Occasionally the Indians turned and watched the girl. When they saw that she was asleep, they looked at each other and smiled. Then they brought forth their blackened clay pipes, which they filled and lighted. For a time they smoked in silence and contentment. At length they began to converse softly in their own language. That they were talking about the sleeping girl was evident, for several times they glanced in her direction. Once Sam ceased in the midst of his talk, leaped to his feet, and clutched an imaginary object with both hands. He then squatted down again, and continued his tale of the tragedy that night by the shore of the forest stream.
When he was through he rose to his feet, picked up his musket, and looked again at the girl. He then plunged into the night and the forest, leaving his wife to keep guard alone by the fire. The dawn of a new day was breaking when he returned and threw two snared partridges down upon the ground for his wife to prepare for breakfast. But something more important than birds had kept him abroad that night. His face was serious, and his eyes glowed with anxiety and anger as he laid aside his gun, and spoke a few commanding words to his wife.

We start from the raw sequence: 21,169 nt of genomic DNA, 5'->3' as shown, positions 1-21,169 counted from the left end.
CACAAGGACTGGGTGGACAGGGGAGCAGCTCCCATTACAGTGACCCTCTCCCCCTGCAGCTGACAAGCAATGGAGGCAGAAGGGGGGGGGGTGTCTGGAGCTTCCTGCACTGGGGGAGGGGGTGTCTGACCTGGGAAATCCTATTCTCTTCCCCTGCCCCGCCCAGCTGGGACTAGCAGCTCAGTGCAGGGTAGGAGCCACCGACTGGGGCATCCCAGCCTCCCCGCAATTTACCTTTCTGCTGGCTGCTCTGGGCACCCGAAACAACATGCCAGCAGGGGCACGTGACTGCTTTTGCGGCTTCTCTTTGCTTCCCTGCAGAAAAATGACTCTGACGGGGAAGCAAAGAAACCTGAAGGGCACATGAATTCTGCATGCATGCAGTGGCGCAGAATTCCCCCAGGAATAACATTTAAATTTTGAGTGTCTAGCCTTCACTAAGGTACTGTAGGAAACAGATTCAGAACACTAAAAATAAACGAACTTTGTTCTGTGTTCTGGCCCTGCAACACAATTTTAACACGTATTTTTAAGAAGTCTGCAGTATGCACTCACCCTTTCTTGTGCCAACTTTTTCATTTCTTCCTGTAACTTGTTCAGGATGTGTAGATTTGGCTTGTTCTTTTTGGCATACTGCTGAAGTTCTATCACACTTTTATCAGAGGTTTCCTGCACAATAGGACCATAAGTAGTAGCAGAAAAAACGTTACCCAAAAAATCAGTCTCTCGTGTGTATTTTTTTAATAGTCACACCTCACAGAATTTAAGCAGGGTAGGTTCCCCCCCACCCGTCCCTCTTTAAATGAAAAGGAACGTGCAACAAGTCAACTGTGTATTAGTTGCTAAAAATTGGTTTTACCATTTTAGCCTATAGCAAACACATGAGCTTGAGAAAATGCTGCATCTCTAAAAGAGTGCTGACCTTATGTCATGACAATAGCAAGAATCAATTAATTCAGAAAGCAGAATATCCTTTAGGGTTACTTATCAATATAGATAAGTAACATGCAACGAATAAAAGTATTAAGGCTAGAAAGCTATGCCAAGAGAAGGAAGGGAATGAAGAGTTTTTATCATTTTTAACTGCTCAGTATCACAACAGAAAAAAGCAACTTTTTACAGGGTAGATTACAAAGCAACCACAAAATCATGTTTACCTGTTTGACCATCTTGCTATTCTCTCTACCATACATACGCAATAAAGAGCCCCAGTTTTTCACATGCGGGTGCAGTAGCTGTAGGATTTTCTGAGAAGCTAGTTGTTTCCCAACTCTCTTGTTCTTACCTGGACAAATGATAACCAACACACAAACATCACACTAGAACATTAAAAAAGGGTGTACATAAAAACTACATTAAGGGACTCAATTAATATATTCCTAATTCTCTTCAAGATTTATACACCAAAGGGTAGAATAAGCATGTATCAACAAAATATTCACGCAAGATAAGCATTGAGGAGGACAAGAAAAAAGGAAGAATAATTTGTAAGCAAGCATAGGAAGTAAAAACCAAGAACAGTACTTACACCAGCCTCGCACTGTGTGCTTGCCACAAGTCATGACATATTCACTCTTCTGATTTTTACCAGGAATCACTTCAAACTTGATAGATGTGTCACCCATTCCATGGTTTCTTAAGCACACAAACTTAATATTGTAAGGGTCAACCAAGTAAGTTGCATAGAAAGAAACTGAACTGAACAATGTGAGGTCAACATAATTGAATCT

It was broad daylight when Jean opened her eyes and looked curiously around. It was a still, frosty morning. The sun sifted down through the branches of the trees, and formed a fantastic net-work of light and shadow upon the ground. A deep silence prevailed, and as the girl looked dreamily at the lordly pines, birches, and maples, her eyes wandered far up among their overhanging branches. They reminded her of some majestic cathedral, with stately pillars and crowning arches, pictures of which she had at times seen. She remembered how her father had once told her that the forest was the original cathedral, and that along the silent woody aisles primitive people used to worship the Great Spirit. She understood now, as never before, how the designs for the first cathedral had been copied from the forest.
Lowering her eyes, they rested upon the Indian woman kneeling before the fire. It was a fascinating scene, and in keeping with the solemn grandeur of the place. There was the humble worshipper at the altar-fire, offering her devotions in a simple reverent manner. Jean smiled at this fancy, for she was certain that the idea of worship was not at all in the woman’s mind. She was merely cooking the partridges her husband had brought in several hours before.
“Good morning,” Jean at length accosted.
The woman turned quickly, and rose to her feet. She smiled as she stood and watched the girl lying there with her hair tossed in rich profusion over cheeks and shoulders.
“Plenty sleep, eh?” she asked.
“Yes, I have had a great sleep, and am much rested. It is very comfortable here.”